chapter_11au_1

chapter_11au_1 - Chapter 11 Intermolecular Forces, Liquids,...

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Intermolecular Forces Chapter 11 Intermolecular Forces, Liquids, and Solids
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Intermolecular Forces States of Matter The fundamental difference between states of matter is the distance between particles. condensed phases
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Intermolecular Forces The States of Matter The state a substance is in at a particular temperature and pressure depends on two opposing entities: The kinetic energy of the particles (Temperature) The strength of the attractions between the particles (Intermolecular forces) a. b. c. d. a. b. c. d. a. b. c. d. KE>IF IF>KE IF KE
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Intermolecular Forces Intermolecular Forces The attractions between molecules are not nearly as strong as the intramolecular attractions that hold compounds together. They are, however, strong enough to control physical properties such as boiling and melting points, vapor pressures, and viscosities. These intermolecular forces as a group are referred to as van der Waals forces .
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Intermolecular Forces Covalent vs. intermolecular forces Covalent bond Intermolecular forces Attractive -1/R n R (distance) P o t e n i a l r g
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Intermolecular Forces Ion-Dipole and ion –ion Interactions: involved charged particles Ion-ion ( ± 1/R) and ion-dipole interactions (attractive) are important forces in solutions of ions. The strength of ion-dipole forces are what make it possible for ionic substances to dissolve in polar solvents.
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Intermolecular Forces van der Waals Forces Between neutral molecules Fall off as -1/R 6 (Coulomb falls as ± 1/R) Three types Dipole-dipole interactions London dispersion forces Hydrogen bonding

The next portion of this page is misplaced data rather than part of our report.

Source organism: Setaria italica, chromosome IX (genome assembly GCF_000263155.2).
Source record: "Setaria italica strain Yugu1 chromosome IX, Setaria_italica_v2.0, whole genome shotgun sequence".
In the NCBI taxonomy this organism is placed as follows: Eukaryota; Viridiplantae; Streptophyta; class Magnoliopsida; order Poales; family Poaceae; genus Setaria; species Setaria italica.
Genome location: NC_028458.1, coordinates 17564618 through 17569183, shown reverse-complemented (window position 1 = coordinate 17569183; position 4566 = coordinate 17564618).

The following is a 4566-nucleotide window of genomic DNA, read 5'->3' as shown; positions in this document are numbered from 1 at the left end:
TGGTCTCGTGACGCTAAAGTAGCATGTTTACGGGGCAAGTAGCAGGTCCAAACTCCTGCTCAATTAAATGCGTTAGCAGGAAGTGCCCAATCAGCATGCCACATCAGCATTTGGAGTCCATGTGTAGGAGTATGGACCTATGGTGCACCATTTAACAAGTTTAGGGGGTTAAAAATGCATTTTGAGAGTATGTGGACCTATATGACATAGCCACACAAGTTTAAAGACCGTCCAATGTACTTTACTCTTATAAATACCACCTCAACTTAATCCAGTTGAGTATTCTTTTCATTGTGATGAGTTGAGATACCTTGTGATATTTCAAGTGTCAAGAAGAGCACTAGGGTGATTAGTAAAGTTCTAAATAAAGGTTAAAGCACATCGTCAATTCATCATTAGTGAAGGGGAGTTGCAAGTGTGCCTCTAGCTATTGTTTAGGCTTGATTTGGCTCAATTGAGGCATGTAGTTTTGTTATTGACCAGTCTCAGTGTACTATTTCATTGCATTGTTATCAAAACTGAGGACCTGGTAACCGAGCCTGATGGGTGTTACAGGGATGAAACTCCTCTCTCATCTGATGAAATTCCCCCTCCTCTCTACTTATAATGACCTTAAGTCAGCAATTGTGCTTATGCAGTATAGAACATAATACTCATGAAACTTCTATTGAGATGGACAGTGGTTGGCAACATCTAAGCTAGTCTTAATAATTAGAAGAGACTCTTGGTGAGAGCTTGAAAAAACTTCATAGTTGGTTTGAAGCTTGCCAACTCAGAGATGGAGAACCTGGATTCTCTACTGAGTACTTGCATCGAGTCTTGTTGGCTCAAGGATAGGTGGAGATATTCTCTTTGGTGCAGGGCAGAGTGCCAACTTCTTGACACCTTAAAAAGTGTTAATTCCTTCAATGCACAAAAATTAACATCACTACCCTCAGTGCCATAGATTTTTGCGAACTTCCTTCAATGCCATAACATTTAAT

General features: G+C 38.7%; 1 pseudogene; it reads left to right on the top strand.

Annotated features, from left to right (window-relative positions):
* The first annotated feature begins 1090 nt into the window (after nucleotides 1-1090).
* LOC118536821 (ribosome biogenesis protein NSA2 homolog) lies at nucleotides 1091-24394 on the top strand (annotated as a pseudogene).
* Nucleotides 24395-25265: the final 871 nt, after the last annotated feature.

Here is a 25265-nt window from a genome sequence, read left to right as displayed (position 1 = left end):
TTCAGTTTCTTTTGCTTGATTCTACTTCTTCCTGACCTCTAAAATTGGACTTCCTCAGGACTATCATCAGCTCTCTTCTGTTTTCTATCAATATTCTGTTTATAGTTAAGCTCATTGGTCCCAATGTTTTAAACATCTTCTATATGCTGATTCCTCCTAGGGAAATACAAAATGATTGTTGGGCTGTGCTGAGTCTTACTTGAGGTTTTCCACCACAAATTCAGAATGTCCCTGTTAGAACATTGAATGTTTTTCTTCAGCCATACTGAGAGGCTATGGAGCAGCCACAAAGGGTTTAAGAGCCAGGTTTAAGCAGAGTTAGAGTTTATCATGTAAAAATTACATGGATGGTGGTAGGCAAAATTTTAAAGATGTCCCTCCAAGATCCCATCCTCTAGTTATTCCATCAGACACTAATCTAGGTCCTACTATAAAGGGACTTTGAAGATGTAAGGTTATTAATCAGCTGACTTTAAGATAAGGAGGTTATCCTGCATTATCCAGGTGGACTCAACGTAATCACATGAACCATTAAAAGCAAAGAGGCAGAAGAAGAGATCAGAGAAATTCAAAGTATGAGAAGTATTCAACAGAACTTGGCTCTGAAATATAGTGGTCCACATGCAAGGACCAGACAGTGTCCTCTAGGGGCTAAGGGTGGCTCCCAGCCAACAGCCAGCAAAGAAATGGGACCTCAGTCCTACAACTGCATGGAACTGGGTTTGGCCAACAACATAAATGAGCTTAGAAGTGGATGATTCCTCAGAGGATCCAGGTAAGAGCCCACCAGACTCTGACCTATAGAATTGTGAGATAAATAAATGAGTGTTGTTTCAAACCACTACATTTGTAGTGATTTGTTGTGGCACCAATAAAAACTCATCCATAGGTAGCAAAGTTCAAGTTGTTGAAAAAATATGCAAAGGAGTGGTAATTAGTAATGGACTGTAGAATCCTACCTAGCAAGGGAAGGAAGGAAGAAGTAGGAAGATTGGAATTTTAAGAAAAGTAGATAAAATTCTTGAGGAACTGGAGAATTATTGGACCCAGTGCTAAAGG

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Intermolecular Forces Dipole-Dipole Interactions Molecules that have permanent dipoles are attracted to each other (-1/R 6 ). The positive end of one is attracted to the negative end of the other and vice-versa. These forces are only important when the molecules are close to each other.
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Intermolecular Forces Dipole-Dipole Interactions The more polar the molecule, the higher is its boiling point.
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Intermolecular Forces London Dispersion Forces: induced dipole While the electrons in the 1 s orbital of helium would repel each other (and, therefore, tend to stay far away from each other), it does happen that they occasionally wind up on the same side of the atom. At that instant, then, the helium atom is polar, with an excess of electrons on the left side and a shortage on the right side.
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Forces London Dispersion Forces Another helium nearby, then, would have a dipole induced in it London dispersion forces, or dispersion forces, are attractions between an instantaneous dipole and an induced dipole (instant dipole-induced dipole) These forces are present in all molecules, whether they are polar or nonpolar. The tendency of an electron cloud to distort in this
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This note was uploaded on 10/22/2011 for the course CHEM 1111 taught by Professor Ramaker during the Fall '10 term at GWU.

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chapter_11au_1 - Chapter 11 Intermolecular Forces, Liquids,...

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